‘Machine and Voice’
Available on: Nonplus 12″

Actress is one of the most singular techno (or whatever similarly lacking term you’d prefer) producers active today, with a sound that absorbs so many obvious hallmarks and still sounds one of a kind: his music is soaked in nostalgia for a time that never really existed, and refuses to make any concessions to established trends. There’s a price for this kind of brilliance though: for all the glory of his woozy productions, Darren Cunningham is not exactly a prolific artist, which is understandable considering the immensity of the small body of work he’s amassed. It’s a little surprising, then, to learn of a new EP just as his new album Splazsh on Honest Jon’s is announced; even more so because of its home on Instra:mental’s fearless Nonplus label.

Perhaps sensing the more metallic, dnb-influenced style of the Nonplus catalogue past and forthcoming, Actress hands over three tracks that are obtuse even for him, coldly mechanical where past work has been cold but still inexorably human. Opener ‘Machine & Voice’ appropriates trebly squalls of funk, time-shifted and squeezed into concentrated rays of rattling grind that seem as if they refract and expand in some pattern indiscernible by the human mind, holes poked by vocal snippets and dainty 808s. Far from being lightweight, the track carries enormous swagger (indeed, it could easily be a hip-hop instrumental at a slower tempo), so much so that when that massive, whining synth breaks out in the middle it sounds like the track is about to topple over until the pressure breaks and the funk squalls morph into abrasive drills. Cunningham stays as cool-headed as ever while making sense of the maelstrom, his genius made only more transcendent in the face of sandpapery chaos. The title ‘Machine & Voice’ is apt, Actress audibly wrestling with what he’s created throughout the track in a thrilling dialogue between man and machine. Finally, he pulls the plug: no proper ending, no fade, just abrupt silence. He’s not cruel enough to end it mid-beat, that would be random, and nothing about Actress is random.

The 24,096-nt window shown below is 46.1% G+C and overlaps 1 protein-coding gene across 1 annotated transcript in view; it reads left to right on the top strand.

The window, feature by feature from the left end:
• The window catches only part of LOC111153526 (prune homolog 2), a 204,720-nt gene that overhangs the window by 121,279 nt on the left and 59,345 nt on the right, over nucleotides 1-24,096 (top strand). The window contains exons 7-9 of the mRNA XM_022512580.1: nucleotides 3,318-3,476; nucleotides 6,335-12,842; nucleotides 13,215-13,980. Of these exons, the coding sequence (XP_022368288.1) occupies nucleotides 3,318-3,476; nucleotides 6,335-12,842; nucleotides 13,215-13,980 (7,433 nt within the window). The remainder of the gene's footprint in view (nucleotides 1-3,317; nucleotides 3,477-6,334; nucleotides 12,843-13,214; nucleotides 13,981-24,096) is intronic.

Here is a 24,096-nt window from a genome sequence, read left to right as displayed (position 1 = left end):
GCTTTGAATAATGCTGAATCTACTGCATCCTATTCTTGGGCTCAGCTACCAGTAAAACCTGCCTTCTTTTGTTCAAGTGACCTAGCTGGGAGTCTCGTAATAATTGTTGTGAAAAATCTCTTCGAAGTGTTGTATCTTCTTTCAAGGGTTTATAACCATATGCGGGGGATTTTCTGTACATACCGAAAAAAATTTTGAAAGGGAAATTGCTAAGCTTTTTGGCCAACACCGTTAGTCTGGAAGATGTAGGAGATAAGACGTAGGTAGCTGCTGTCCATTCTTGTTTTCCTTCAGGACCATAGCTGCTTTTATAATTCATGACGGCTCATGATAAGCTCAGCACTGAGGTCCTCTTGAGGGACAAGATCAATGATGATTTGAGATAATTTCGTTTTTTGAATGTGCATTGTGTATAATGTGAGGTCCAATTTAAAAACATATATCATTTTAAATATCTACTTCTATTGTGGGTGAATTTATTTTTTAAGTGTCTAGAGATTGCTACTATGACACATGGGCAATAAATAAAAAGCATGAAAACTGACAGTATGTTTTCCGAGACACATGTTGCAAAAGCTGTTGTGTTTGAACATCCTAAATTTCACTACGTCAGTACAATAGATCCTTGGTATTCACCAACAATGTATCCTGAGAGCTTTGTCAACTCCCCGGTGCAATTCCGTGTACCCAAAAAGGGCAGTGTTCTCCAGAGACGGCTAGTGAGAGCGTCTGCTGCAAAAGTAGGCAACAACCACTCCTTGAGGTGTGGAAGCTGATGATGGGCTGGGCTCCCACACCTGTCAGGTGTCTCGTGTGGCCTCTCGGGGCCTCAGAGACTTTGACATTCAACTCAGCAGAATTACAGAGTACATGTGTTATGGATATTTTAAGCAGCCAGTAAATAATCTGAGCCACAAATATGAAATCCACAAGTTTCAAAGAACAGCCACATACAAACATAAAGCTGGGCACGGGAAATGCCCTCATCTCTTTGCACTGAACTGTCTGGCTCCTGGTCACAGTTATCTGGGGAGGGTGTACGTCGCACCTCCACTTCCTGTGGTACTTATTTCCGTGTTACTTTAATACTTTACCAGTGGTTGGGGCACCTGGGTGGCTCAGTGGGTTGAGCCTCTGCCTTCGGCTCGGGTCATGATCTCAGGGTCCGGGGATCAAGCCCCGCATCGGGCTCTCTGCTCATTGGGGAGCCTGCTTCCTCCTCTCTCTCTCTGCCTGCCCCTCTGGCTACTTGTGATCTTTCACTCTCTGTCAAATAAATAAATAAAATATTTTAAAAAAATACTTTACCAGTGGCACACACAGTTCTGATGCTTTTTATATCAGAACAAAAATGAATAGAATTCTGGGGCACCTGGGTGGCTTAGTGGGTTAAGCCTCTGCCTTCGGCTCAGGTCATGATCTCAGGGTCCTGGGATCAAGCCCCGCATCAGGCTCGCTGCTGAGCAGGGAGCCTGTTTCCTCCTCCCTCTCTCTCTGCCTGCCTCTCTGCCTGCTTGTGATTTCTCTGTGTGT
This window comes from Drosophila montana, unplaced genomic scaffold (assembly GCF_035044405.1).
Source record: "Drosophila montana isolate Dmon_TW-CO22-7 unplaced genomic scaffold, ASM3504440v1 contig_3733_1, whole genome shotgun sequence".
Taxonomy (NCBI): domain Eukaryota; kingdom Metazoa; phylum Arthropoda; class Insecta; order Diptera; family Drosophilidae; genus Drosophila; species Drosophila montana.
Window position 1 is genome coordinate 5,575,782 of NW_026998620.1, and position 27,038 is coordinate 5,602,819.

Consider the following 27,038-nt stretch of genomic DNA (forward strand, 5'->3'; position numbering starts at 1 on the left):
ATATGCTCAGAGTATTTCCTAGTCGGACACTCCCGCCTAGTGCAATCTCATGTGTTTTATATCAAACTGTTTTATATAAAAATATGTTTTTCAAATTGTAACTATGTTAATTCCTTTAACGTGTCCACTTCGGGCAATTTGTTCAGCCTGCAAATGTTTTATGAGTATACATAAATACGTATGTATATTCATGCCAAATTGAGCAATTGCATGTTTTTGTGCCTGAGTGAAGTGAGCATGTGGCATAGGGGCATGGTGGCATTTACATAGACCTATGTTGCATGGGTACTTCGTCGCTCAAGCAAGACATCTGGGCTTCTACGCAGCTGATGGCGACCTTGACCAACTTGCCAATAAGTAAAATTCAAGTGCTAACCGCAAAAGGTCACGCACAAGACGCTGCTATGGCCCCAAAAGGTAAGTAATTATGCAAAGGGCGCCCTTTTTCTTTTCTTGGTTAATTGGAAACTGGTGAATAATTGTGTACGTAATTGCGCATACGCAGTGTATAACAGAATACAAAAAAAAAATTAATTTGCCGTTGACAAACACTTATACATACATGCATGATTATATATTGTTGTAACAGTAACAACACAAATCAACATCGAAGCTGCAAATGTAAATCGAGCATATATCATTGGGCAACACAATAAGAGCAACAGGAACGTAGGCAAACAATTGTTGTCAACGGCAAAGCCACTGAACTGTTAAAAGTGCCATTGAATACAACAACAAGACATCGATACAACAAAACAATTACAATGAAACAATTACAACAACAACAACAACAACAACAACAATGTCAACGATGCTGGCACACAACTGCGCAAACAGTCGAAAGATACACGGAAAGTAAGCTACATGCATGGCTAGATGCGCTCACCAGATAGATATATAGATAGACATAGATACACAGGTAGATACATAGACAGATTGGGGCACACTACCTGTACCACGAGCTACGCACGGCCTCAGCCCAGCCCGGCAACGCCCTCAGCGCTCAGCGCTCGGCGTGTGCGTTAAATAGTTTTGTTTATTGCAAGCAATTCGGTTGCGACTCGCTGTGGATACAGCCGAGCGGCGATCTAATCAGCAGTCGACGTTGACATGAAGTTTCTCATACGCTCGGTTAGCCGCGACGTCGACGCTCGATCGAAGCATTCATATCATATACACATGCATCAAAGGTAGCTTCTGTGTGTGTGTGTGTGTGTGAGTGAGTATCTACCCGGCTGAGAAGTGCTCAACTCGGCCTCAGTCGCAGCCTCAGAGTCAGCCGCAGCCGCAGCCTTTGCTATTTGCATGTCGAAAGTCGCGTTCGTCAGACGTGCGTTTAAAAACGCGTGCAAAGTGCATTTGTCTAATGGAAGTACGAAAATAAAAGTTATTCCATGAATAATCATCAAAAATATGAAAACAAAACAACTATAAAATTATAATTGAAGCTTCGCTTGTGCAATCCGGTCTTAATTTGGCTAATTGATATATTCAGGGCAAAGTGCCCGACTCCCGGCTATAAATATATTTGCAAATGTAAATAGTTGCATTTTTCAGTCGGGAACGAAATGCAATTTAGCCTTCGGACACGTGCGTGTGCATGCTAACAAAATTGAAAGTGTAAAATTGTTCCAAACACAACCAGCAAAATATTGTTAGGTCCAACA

The other two tracks tread shorter paths but by no means do they tread lightly – in fact, ‘Loomin’’ is easily the best, even at a scant two-and-a-half minutes.  Leviathan drums swallow the track whole, eclipsing the same prickly tendrils that dominated ‘Machine and Voice’, and their heft proves that even in bass music, bass isn’t always the focal point. Sirens wail mournfully, acting as real arbiters of dread, loss, and fear rather than the more typical association with peak-time decadence and humour, and they’re reinforced by penetrating rumbles that reverse recent dubstep’s obsession with manufactured horror and excess. Uneasiness envelops ‘Loomin’’ in a thick cloud of ash where the only things tangible are the foreboding sirens; a near-hopeless world in which the idea of reality setting in is worse than any conceivable imagined fate.

‘Und U Boat’ builds on the hip-hop potential of ‘Machine & Voice’, staggering drunkenly and laboriously. But as the title – evidently key when it comes to Actress – suggests, it’s steeped in loneliness, like being stuck on an unfamiliar deserted boat. The human voices of ‘Machine & Voice’ are mostly replaced by a somnambulant synth line, the sound of unfettered resignation and misery. But as always, there’s beauty in misery, and if anyone’s going to find it, Darren Cunningham will. These stark, oxygen-deprived productions leave little room for even the possibility of humanity, which explains why every little bit of the human present in these productions feels so devastatingly vital – and why I keep coming back to it again and again to experience that same tingly feeling of improbable, forbidden discovery.

Andrew Ryce


‘Paint, Straw and Bubbles’
Available on: Honest Jon’s 12″

The weird huffing bass, clattering percussion and burbling syths of ‘Paint, Straw and Bubbles’ seem utterly disconnected from anything else around right now. It’s testament to the track’s sheer what-the-fuckness that Zomby’s remix, which sounds like Poseidon exhaling over a busy bashment stomp, seems a fairly ordinary club track by comparison.

The chiptune meets cold wave of ‘Maze’ is rave heartbreak incarnate. It’s like watching the person you want to go home with leaving with someone else. Right now you’re too fucked to care, but you know it’ll hurt in the morning.

‘Paint, Straw and Bubbles’ is to bass music in 2010 what Ricardo Villalobos’ ‘Fizheuer Zieheuer’ was to techno in 2006. It sounds like a transmission from another planet.

All players take note: the goalposts have just been moved.

Colin McKean

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